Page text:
“Inspiring Performance!” “- clear and pure sounds! We are so fortunate to have so many talented artists performing for our community”, “The most beautiful piece I’ve ever heard on a violin!!” …just a few snippets from comments after the performance.
A Treasured Audience
“COMMUNITY”, which is the title of this concert, also happens to be one of the LaGrange Symphony Orchestra’s (LSO) four guiding principles. Maestro Richard Prior emphasized in his comments that the LSO is a community for which we are very thankful.
Early November is a terrific time of year with perfect weather and the anticipation of the holidays. The atmosphere in the audience was one of shared enthusiasm and of comfortable friendship. Longtime friends greeted and new friends were quickly made. A large number of students attended, and one audience member came all the way from North Carolina specifically for this concert. Also, it was a proud moment for Maestro Prior as two of his sons were present (see first photo).
Members of the LaGrange Symphony Youth Orchestra (LSYO) were in the lobby prior to the concert entertaining the arriving patrons. Four members of the LSYO and their conductor, Michael Giel, actively participated. They sounded terrific! What a wonderful surprise for concert-goers.
There were also two new colorful banners in the lobby, one for the LSO and one for the LSYO.
Concert begins with Rossini
The initial piece uniquely started with a single snare drum. The drum was followed with a strong and confident fanfare. This was Rossini’s La gazza Ladra overture (The Thieving Magpie). As we all know, an overture is an orchestral work that introduces a musical drama. It gives a clue as to what the audience will experience. It was a great choice for this concert as it also set the stage for more nature themed things to come.
The Thieving Magpie is an opera in which a young maid is wrongly blamed for stealing a silver spoon. The real culprit turns out to be a Magpie. This type of bird is notorious for collecting shiny objects, and can be sneaky about it. Happily, the story is a “comic melodrama” which is brilliantly translated into the music. The truth about who stole the missing silver spoon is heroically discovered and all ends well.
This LSO performance of Rossini’s Thieving Magpie would have pleased Rossini. It was, without exaggeration, …perfect. Ask any audience member who was present and they will confirm this. Yes, the LSO is normally solid and robust, but something about – this performance of – this piece, elevated it and everyone noticed. The numerous “Bravo’s” from the audience said everything. Well done, LSO. Hopefully, this piece will be performed again in a future concert.
Ralph Vaughan Williams
Guest artist, Kerren Berz, was heartily welcomed to the stage for Ralph Vaughan Williams’ The Lark Ascending! This violin concerto was highly anticipated and if you’ve ever heard it before, you would instantly know why. It is both introspective and outwardly hyper-aware in the same instant. It is profound. Someone commented about this performance, “The most beautiful piece I’ve ever heard on a violin!!”.
The Lark Ascending was written during World War One. Rather than reflecting his current terrible situation, Williams chose to compose a piece that focused on the opposite. It evokes all the imagery of a quiet English countryside. Perfect for transporting ones imagination and lessening the worries of the news. It was a great escape from wartime for anyone who listened. While it was composed in 1914, this piece is still relevant and much appreciated today.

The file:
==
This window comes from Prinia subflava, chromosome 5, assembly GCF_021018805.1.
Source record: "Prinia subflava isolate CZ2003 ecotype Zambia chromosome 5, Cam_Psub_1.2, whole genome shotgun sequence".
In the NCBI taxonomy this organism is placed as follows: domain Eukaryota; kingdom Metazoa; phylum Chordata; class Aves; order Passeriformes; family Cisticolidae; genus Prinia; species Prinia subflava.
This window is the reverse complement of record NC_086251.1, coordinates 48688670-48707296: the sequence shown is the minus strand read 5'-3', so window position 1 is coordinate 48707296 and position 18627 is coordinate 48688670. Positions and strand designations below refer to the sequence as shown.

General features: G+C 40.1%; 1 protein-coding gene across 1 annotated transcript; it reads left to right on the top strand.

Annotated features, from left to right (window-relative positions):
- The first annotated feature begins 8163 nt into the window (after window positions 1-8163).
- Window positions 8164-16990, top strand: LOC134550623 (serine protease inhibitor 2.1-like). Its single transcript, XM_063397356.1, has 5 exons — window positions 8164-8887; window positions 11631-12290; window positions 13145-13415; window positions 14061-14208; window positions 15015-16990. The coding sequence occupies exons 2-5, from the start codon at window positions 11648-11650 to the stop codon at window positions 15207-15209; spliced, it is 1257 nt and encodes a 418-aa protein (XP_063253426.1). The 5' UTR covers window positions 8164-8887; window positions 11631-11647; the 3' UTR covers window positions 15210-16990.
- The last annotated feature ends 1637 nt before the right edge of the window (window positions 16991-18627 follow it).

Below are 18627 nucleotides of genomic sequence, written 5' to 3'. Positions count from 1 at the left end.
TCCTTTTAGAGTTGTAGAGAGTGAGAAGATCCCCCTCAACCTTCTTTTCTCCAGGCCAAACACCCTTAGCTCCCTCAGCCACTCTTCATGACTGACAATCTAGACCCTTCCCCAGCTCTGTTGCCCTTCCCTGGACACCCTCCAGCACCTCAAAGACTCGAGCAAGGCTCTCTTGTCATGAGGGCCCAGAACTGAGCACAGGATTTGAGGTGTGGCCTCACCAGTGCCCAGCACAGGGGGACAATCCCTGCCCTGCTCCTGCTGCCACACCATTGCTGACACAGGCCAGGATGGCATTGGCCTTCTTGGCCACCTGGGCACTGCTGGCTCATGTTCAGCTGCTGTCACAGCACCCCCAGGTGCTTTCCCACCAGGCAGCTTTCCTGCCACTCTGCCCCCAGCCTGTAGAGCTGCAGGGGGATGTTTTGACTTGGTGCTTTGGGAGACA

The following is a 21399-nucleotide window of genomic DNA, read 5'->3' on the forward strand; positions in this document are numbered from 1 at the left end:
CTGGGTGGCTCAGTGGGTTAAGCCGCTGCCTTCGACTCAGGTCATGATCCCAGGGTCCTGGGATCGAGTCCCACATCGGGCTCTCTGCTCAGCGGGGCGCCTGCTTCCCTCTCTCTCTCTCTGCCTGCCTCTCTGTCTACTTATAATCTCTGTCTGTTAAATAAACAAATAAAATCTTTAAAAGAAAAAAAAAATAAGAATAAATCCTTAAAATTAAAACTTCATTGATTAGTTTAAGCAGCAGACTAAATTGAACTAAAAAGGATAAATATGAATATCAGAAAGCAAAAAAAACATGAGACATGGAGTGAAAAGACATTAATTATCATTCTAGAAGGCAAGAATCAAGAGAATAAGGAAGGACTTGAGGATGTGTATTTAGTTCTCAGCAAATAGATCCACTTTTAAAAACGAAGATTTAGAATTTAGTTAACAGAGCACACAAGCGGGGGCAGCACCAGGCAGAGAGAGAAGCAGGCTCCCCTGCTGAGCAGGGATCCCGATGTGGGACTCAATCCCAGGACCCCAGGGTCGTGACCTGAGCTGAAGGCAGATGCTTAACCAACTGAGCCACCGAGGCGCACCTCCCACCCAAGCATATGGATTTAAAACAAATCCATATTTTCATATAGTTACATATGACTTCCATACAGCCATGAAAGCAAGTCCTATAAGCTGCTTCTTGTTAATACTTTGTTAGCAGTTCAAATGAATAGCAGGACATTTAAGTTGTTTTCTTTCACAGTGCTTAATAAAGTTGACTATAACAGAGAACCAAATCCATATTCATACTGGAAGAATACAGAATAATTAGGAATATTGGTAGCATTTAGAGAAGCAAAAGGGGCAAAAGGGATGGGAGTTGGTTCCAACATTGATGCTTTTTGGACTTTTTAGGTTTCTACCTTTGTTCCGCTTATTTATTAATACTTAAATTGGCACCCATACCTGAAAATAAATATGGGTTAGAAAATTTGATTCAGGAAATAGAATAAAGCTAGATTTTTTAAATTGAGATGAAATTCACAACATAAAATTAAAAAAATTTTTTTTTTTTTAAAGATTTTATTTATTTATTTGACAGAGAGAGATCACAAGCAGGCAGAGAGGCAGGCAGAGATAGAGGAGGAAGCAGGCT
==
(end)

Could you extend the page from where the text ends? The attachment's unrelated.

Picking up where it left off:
Ms. Berz performed this with wonderful delicacy and lightness. She translated Williams’ Lark to the audience superbly. It was inspirational and uplifting and was just the escape the composer had intended.
The audience loved Kerren Berz. During intermission she mingled and greeted audience members who relayed their personal appreciation. It was noticeable that many found this piece to be touching. Her performance was everything they had hoped for, and they thanked her.
In keeping with the nature-based theme of the evening, Beethoven’s Symphony no. 6 in F, op. 68, “Pastoral” was next. Although the Fifth of Beethoven’s symphonies, is hands down the most well known and frequently played piece in classical music, the Sixth is downright wonderful.
The beautiful long passages flowed easily and blended into a great performance of this work. With numerous solo parts, the LSO’s control of this composition was commendable as each solo was front and center while still backed by the other instruments. Maestro Richard Prior made a special effort to acknowledge the soloists individually after receiving the standing ovation for the orchestra as a whole.
It was a wonderful night of entertainment and a great way to support the arts in LaGrange. This was the second in a series of four concerts in the 2022/23 LSO season. You may also read the review about the “ARTISTRY” concert here.
The EDUCATION concert will be held on March 21st, 2023 with two guest artists. The first is Lindsey Welp, 2021 YAC winner. Lindsey will perform Rueff’s Concertino for Alto Sax. The second is renowned storyteller Carol Cain who will narrate Russell Peck’s The Thrill of the Orchestra and other selections.
The SUSTAINABILITY concert will be held on April 25th, 2023 with two guest artists too! Concert goers will hear the 2023 LSO Young Artists Competition first place winner (decided February 2023), and also Don Papenbrock will perform Saint-Saëns’ Symphony No. 3 Organ Symphony.
So, stayed tuned there’s more to come.